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Trade, Private Sector, Soft and Hard Infrastructure to Top Beijing APEC Agenda

November 5, 2014

By Katherine Loh

Wednesday marked the first day of the week-long Asia-Pacific Economic Cooperation (APEC) Forum, hosted this year in Beijing. This year’s summit, themed “Shaping the Future through Asia-Pacific Partnership,” brings together ministerial leaders, CEOs of global corporations, and other leading voices in the private and public sectors to discuss the challenges facing Asian-Pacific economies.

Beijing skyline

Heads of states will convene in Beijing to talk about the regional economy, recent growth trends, and the role that regional partnerships play in supporting and propelling the Asia-Pacific region. Photo/Flickr user Trey Ratcliff http://bit.ly/1GqE9XR

The week will culminate with the 22nd APEC Economic Leaders’ Meeting on November 10-11. Heads of states from all 21 member economies, including U.S. President Obama, Chinese President Xi Jinping, Japanese Prime Minister Shinzo Abe, and Australian Prime Minister Tony Abbott will convene in China’s capital to talk about the regional economy, recent growth trends, and the role that regional partnerships play in supporting and propelling the Asia-Pacific region.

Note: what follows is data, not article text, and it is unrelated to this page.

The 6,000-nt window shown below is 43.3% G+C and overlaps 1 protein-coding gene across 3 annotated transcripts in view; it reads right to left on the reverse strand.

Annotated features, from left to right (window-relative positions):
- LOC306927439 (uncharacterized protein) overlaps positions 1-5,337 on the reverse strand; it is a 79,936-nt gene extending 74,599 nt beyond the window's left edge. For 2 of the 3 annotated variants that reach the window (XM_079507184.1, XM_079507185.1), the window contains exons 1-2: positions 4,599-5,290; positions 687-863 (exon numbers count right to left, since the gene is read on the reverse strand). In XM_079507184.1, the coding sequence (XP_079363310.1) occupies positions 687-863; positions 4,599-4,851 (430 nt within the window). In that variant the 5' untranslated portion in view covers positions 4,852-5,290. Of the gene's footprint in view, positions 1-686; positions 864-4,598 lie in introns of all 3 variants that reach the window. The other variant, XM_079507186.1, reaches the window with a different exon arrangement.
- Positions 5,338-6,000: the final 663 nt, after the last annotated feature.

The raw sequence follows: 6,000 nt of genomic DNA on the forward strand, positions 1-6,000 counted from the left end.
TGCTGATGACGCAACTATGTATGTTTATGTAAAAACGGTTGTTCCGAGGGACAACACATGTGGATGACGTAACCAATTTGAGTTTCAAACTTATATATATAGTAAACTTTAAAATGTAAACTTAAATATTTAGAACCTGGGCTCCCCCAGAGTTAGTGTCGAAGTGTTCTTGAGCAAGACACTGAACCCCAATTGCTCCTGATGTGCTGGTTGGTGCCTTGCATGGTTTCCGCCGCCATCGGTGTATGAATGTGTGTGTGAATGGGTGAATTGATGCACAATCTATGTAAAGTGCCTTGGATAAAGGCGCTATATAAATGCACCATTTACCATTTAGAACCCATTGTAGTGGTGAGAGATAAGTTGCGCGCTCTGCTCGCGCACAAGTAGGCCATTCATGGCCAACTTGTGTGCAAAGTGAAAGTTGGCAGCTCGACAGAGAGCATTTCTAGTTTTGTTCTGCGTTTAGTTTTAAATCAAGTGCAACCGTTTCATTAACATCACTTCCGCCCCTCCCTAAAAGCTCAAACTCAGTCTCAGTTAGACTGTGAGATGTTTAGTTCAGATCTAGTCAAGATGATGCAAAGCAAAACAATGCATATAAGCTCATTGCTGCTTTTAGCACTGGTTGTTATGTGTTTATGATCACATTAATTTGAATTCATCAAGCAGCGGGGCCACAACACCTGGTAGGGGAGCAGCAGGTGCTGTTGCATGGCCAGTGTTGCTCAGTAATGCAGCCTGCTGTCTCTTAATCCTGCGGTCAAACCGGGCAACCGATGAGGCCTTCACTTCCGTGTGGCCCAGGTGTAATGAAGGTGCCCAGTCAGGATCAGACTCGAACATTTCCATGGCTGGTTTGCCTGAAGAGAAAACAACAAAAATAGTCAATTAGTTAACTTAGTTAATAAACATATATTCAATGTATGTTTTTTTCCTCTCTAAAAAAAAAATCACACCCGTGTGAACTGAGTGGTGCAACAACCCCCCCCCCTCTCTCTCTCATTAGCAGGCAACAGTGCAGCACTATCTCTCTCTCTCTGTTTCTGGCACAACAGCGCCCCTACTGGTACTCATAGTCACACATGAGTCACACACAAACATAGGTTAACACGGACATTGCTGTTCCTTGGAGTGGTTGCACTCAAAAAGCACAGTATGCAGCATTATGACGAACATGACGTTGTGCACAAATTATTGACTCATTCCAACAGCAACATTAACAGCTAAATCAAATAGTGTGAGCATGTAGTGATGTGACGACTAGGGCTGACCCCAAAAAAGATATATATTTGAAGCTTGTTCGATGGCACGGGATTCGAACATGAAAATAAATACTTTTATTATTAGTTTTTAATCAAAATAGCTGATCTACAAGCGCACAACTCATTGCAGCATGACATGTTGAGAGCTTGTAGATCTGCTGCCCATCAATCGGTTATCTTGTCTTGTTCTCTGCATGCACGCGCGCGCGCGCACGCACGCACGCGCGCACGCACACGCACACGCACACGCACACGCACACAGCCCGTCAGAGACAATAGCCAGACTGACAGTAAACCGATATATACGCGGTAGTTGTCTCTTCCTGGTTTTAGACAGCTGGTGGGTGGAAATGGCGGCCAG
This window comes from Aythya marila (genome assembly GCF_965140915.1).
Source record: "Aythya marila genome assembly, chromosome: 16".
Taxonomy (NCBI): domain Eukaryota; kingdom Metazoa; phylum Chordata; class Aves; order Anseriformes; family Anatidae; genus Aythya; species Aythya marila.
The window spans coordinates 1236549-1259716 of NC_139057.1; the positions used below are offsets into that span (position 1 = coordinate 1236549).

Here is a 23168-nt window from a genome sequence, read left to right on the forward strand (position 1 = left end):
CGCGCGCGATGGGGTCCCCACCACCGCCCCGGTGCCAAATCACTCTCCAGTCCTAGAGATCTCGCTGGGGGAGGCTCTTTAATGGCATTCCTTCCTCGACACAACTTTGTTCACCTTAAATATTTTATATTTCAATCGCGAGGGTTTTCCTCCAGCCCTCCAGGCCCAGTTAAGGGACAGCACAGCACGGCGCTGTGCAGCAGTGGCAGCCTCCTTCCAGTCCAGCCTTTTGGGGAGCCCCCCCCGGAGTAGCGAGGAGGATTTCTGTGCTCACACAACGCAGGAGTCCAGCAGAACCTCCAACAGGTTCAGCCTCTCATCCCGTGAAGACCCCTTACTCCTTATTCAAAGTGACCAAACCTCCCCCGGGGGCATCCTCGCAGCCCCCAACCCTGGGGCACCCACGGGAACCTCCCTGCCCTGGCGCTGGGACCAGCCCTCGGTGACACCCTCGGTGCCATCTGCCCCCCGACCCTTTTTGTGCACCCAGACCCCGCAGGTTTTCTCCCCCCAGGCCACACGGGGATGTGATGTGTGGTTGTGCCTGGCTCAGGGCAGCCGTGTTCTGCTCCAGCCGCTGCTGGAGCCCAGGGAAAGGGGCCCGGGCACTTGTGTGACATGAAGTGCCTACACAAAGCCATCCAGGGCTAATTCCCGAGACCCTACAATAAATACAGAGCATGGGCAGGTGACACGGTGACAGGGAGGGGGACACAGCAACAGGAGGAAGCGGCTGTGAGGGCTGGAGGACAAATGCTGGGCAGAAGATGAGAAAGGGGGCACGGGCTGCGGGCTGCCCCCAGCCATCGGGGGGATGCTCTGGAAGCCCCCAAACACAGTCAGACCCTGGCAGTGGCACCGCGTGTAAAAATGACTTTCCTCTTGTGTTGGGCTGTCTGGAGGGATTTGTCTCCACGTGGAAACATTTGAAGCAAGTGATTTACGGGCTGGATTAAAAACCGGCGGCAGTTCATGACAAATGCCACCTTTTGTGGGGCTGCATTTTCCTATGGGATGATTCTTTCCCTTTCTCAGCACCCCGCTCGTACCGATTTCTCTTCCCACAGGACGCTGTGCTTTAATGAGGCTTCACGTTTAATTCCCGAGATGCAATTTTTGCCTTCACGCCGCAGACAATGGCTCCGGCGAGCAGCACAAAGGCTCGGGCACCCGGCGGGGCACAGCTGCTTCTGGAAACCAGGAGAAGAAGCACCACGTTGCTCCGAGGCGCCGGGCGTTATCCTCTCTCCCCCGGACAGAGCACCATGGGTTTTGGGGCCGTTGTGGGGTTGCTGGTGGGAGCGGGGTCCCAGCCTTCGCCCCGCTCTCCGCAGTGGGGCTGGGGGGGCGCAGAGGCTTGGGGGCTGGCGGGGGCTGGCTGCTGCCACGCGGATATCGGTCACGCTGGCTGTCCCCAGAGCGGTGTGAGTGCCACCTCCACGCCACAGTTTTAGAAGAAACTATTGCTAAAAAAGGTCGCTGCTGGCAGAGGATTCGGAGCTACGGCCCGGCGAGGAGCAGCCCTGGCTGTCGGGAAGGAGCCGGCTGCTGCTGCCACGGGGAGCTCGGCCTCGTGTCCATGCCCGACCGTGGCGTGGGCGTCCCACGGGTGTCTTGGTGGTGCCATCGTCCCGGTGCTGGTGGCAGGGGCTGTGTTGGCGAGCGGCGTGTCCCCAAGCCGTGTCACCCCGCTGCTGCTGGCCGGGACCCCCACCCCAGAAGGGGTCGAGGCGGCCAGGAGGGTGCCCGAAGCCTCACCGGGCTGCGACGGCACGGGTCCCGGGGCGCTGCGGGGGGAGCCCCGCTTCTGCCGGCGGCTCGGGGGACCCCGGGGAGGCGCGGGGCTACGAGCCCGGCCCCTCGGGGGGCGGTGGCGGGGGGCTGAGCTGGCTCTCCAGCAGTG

The three broad objectives of the Leaders’ Meetings are: (1) boosting Asia-Pacific economic integration, (2) exploring new sources of economic growth, and (3) strengthening regional connectivity. On the agenda will certainly be advancing talks on various trade deals in the region, such as the Trans-Pacific Partnership (TPP), which covers 12 Pacific Rim countries including the United States, but not China, and the Regional Comprehensive Economic Partnership (RCEP), which includes China, the 10 members of the Association of Southeast Asian Nations (ASEAN), plus Australia, India, Japan, New Zealand, and South Korea. The South China Morning Post reported last week that China would also attempt to “leverage its status as host of the summit” to push for a Pacific Rim-wide free-trade zone, known as the Free Trade Area of the Asia-Pacific (FTAAP), to be in place by 2025, though less certain is whether the gathered nations will have the taste for another layer of negotiations beyond the existing ones.

Within the framework of the summit, expect APEC leaders to also address the soft challenges facing the region’s private sector, such as upgrading its human capacity to meet the demands of an innovation-driven global economy, as well as improving the business climate, both at the national and sub-national levels. Presently, nine of APEC’s 21 member economies are classified as lower- or upper-middle income countries. While middle-income countries are critical drivers of the global economy, they are also subject to the risk of the “middle-income trap.” As my colleague, Véronique Salze-Lozac’h recently blogged, the middle-income trap is the risk that a country that has previously experienced rapid growth based on low-wage, unskilled labor, low-added value manufacturing, and heavy reliance on exports will stagnate at the middle-income level and fail to graduate to upper-income status. With that risk in mind, innovation, investment in technology and in higher education, and other strategies for moving up the value chain will certainly be a hot topic of discussion.